Another object of the invention is to provide a rotary finishing assembly capable of finishing a wider variety of surface contours, particularly those involving character lines on sculptured surfaces.

Patented Nov. 2., 1971 A further object of this invention is to provide a rotary finishing assembly which is less susceptible to edge cutting, scalping and undercutting, particularly in the hands of an inexperienced operator.

A still further object of the invention is to provide a finishing assembly that is resistant to loading.

These and other objects of the invention are attained with a rotary finishing assembly having a plurality of radially arrayed, partially overlapping flaps of abrasive material backed by resilient elastomeric fingers of about 60-70 A. durometer. hardness. The assembly includes a rigid backup plate and a composite circular front plate having a rigid central portion and an integral elastomeric rim portion overlapping the rigid central portion. The elastomeric rim forms a plurality of radially extending fingers supporting the inner end of the abrasive flaps. The flaps are clamped between the backup plate and the rigid central portion of the front plate. They extend through slots in the front plate to the working face thereof and flex over the fingers of the elastomeric rim.

BRIEF DESCRIPTION OF THE DRAWINGS Other objects, features and advantages of the invention will become more apparent from the following description of preferred examples thereof and from the drawings, in which:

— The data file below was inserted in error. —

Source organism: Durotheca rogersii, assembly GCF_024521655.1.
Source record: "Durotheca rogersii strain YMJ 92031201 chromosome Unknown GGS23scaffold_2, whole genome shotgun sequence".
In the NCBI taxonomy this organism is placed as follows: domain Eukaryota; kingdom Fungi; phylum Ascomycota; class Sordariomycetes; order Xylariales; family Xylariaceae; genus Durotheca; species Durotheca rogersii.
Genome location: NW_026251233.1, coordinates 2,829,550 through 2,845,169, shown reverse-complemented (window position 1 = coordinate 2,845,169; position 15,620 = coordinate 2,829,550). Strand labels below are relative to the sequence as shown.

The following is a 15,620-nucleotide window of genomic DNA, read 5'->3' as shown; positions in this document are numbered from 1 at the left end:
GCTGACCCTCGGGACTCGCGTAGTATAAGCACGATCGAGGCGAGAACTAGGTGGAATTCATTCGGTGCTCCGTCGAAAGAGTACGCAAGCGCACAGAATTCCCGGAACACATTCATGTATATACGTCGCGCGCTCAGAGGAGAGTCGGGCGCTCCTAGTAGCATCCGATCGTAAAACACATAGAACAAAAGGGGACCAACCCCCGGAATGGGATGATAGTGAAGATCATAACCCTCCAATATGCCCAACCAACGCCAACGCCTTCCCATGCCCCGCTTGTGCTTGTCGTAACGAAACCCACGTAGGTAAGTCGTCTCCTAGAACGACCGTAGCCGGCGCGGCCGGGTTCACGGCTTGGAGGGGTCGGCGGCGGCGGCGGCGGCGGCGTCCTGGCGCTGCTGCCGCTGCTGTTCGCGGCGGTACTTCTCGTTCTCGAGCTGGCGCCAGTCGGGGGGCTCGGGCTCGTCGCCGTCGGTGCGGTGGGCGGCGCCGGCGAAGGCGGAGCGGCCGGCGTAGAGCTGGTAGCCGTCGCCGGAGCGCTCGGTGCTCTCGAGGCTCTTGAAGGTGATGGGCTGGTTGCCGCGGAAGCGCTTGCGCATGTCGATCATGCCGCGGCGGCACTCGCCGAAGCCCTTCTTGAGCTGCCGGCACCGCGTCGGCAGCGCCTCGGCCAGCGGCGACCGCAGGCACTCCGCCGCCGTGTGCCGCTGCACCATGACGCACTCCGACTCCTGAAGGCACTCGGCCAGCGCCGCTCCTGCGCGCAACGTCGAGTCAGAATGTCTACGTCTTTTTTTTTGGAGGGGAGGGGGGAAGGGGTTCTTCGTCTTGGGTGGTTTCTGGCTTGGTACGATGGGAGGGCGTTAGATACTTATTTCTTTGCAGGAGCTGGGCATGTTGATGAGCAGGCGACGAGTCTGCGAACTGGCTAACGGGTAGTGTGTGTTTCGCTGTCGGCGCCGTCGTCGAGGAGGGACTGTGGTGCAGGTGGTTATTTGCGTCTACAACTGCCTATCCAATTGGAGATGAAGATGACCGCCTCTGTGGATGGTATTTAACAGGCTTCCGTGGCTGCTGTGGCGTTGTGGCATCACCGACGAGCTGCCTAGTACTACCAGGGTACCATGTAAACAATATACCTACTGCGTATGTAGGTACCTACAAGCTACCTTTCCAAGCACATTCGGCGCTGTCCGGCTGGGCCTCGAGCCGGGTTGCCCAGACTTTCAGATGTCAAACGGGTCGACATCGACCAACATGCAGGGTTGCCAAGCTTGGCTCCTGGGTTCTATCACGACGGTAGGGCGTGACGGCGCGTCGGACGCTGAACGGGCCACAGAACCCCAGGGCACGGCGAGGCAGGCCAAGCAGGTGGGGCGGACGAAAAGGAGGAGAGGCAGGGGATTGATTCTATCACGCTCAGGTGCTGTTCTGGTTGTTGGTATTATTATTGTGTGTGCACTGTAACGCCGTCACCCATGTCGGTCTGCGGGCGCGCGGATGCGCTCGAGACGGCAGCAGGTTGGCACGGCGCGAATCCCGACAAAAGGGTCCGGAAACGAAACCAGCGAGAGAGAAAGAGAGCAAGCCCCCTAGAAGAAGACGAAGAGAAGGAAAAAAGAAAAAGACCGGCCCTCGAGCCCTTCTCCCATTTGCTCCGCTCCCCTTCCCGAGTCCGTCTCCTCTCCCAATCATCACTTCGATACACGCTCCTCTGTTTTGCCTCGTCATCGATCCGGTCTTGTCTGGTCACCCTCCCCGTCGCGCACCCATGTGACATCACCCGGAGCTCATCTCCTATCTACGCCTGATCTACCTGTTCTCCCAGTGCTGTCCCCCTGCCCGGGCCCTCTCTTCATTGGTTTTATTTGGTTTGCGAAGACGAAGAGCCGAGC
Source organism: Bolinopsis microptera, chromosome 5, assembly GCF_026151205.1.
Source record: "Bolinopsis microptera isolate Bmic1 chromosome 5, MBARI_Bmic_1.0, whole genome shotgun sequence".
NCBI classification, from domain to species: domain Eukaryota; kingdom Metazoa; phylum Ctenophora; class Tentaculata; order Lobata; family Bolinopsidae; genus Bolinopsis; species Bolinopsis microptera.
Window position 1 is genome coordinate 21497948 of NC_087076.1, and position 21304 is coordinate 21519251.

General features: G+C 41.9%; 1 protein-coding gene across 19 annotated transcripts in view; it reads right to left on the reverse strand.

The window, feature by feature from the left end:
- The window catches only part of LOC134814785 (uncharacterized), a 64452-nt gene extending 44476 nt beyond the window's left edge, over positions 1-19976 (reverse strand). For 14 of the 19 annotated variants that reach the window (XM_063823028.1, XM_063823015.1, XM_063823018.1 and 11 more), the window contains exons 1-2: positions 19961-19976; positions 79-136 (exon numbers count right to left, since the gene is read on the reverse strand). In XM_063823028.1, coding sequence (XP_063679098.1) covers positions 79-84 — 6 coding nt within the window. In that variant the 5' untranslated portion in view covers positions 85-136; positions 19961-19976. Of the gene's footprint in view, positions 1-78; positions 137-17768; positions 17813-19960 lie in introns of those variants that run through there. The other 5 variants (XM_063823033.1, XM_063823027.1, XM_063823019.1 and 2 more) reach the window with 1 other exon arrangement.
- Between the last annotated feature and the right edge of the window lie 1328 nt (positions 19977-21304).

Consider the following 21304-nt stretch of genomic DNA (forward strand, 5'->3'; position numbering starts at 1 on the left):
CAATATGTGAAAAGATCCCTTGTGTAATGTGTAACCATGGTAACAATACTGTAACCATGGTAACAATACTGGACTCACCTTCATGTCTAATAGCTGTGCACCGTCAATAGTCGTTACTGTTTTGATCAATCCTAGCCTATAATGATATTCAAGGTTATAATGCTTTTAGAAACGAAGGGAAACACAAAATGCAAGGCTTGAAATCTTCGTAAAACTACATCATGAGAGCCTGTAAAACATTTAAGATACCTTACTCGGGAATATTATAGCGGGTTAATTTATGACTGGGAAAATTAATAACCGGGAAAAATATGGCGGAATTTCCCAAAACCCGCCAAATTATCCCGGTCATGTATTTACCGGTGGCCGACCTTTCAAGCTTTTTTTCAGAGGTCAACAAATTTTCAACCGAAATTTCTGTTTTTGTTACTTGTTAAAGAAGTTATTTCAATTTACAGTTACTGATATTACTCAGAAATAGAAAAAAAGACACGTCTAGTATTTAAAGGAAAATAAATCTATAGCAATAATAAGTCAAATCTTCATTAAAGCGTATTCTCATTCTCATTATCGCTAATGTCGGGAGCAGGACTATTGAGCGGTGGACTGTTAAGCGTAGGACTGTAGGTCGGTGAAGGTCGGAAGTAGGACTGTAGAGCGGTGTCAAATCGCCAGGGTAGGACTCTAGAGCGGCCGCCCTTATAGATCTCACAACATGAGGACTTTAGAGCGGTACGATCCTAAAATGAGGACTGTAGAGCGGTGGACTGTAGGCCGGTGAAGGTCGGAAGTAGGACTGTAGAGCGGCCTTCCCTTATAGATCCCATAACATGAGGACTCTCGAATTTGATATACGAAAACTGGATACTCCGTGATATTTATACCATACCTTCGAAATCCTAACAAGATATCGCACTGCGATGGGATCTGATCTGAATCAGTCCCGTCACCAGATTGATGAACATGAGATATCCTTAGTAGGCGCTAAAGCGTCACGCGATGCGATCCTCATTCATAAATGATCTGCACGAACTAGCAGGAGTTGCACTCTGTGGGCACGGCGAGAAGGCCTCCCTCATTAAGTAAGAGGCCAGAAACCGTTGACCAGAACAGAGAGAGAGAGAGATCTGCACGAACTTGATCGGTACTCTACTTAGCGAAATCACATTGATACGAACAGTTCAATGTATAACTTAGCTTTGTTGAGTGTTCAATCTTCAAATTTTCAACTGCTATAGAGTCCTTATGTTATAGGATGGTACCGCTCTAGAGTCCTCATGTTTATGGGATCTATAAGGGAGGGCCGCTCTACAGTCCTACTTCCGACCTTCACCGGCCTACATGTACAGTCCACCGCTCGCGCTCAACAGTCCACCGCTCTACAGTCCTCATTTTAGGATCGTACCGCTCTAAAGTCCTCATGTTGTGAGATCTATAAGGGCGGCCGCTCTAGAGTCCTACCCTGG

FIG. 1 shows an elevational view of a rotary hand tool with the rotary finishing assembly of this invention being used in the grinding mode;

FIG. 2 shows an elevational view of the apparatus shown in FIG. 1 when it is being used in the polishing mode;

FIG. 3 shows a fragmentary elevational view, in partial section, of the working face of the finishing assembly of this invention;

FIG. 4 shows a sectional view along the line 44 of FIG. 3;

FIG. 5 shows an elevational view along the line 5-5 of FIG. 3; and

FIG. 6 shows an isometric view of an abrasive flap for the rotary finishing assembly of this invention.

DESCRIPTION OF THE PREFERRED EMBODIMENTS As can be seen in connection with FIGS. 1 and 2, the rotary finishing assembly of this invention can be used for both grinding and polishing operations without changing the backup pad or the abrasive grit. It is conventional to use a coarse grit abrasive for grinding and to use a fine abrasive grit for polishing out the grinding marks. Hence, two separate tools are conventionally necessary in order to finish a metal surface for painting to a specular appearance. As shown in FIG. 1, the assembly is canted somewhat, at least 5 and preferably at least 10-15 from the surface being abraded when the assembly is used for grinding. In addition, a slight hand pressure is applied sufficient to flex the rubber fingers of the supporting front plate. In such instance the surface can be readily ground, by even an inexperienced operator, without surface damage, even over gentle surface con.- tours and in crevices.

After grinding, the whole working face of the same assembly is simply placed flat on the surface to be polished, with only sufficient pressure to guide the tool being needed. The working face is then allowed to effectively flow over the previously ground surface as shown in FIG. 2. By simply oscillating the tool over the ground area, the grinding marks are polished away. Hence, the same abrasive flap is used for both grinding and polishing.